Could you tell me about how you got involved in the education space?

The first way is personal and the second way is professional. Many years ago my family was living in Detroit, Michigan and the time came for me to enroll in kindergarten. My parents realized they weren’t sure that the neighborhood school was right for me. My mother had taught school and sort of had a sense for these things. They applied for a lottery spot in a magnet school in Detroit that was Montessori themed. My dad had to camp out all night in a lawn chair to stay in the line for the lottery. I got drawn. So, I started out in a school that was not my assigned district school. We were there for five years.

I was experiencing school choice, though we didn’t even call it school choice at that point. My parents just made choices for their kids and they were fortunate to be able to do that. As we got older it was obvious that the whole region of Detroit was struggling. My parents made the decision to move out of Detroit to the suburbs. Thankfully, my parents had the resources to do that. We then went back into traditional district schools, both my brother and I, and graduated from those.

On the professional side, I actually taught high school for a year, my first year out of college, in the public traditional district. I was laid off after they laid off all the first and second year teachers because no one had tenure. So, I came back home and started doing some nonprofit work. The work I ended up doing was for a small nonprofit in Michigan that ended up helping to pass the first charter school bill in Michigan, it was called Teach Michigan.

“Parental choice is something that every parent should have no matter where they live, no matter what their income is”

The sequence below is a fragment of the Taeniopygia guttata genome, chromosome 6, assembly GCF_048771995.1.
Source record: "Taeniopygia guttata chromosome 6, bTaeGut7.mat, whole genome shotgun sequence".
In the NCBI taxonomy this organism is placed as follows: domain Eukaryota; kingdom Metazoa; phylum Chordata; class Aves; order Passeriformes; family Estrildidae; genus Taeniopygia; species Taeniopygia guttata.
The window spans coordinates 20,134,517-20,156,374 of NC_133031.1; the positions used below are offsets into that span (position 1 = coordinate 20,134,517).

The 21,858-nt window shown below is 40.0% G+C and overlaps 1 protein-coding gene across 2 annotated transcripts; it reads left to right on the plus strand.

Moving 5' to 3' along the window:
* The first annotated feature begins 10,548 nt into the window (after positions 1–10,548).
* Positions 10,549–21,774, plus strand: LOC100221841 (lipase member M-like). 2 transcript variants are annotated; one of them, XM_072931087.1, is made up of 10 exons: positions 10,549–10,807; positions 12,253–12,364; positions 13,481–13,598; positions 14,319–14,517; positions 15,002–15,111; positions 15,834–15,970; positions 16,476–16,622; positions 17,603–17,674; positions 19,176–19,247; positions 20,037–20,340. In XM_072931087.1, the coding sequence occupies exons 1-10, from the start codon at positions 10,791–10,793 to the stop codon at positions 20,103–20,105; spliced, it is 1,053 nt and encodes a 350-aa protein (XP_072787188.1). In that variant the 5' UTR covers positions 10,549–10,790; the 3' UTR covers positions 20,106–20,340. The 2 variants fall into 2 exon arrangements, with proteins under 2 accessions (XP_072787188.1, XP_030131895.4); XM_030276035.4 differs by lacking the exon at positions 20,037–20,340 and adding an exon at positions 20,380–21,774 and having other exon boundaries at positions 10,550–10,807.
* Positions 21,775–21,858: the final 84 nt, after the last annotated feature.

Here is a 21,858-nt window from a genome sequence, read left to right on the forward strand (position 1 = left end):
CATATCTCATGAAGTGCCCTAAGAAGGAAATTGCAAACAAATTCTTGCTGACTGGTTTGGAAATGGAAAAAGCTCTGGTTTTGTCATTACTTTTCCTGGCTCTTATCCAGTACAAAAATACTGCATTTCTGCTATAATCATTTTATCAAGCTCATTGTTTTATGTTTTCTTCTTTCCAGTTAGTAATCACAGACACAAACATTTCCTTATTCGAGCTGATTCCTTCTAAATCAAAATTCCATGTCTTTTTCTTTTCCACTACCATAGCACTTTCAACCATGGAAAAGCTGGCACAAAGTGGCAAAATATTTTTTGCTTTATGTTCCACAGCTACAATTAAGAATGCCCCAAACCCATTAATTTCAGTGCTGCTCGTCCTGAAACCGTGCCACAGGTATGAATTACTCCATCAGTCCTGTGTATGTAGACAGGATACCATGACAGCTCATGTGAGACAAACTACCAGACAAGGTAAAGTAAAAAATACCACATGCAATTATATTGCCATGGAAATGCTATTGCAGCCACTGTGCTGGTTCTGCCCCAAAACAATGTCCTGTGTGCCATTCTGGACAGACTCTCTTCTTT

Then, about 11 years ago, I came to work for the American Federation for Children and thought it was a perfect fit for a lot of reasons. Because so much of my background had been in nonprofit work and advocacy, it was an easy transition. By then I was a parent myself and realized that this is a nationwide situation. This is my neighbors and my cousins in Florida. Parental choice is something that every parent should have no matter where they live, no matter what their income is.

I work now on the AFC development team, fundraising to help pay for all of AFC’s work. In a way I sort of feel like I’m able to contribute to everything that we do. I also help put together AFC’s National Policy Summit. That’s really great because I love the exchange of ideas and I love connecting people.

Is there an individual story that stands out to you?

As far as an individual student story, one in particular stands out. A young woman named Nydia spoke at a conference in Orlando. She was still in high school and she told the story of how her mother immigrated to the United States to give her a better life. She told us about all the sacrifices that her mother had made and talked about how her life was changed because she was able to receive a ESA in Arizona. It just changed her life. The sacrifice that her mother made is the sacrifice that parents make every day all over this country. That story really stuck with me.

(Nydia is a Voice for Choice and a Future Leaders Fellow with the American Federation for Children. To read more about her story visit out Future Leaders Fellowship page)

Is there anything else you’d like to tell people? 

I would say that this year has been excruciatingly hard on so many levels. A lot the reasons have to do with school and education and how we educate children. With COVID, it’s just sort of blown open again, the inequities that families face as far as kids that do better learning in person. I hope that one of the positive things we can take away from this year is that there’ll be some really substantive change in education and in education choice and allow families to finally once and for all, despite their income, choose the best way for their children to learn.

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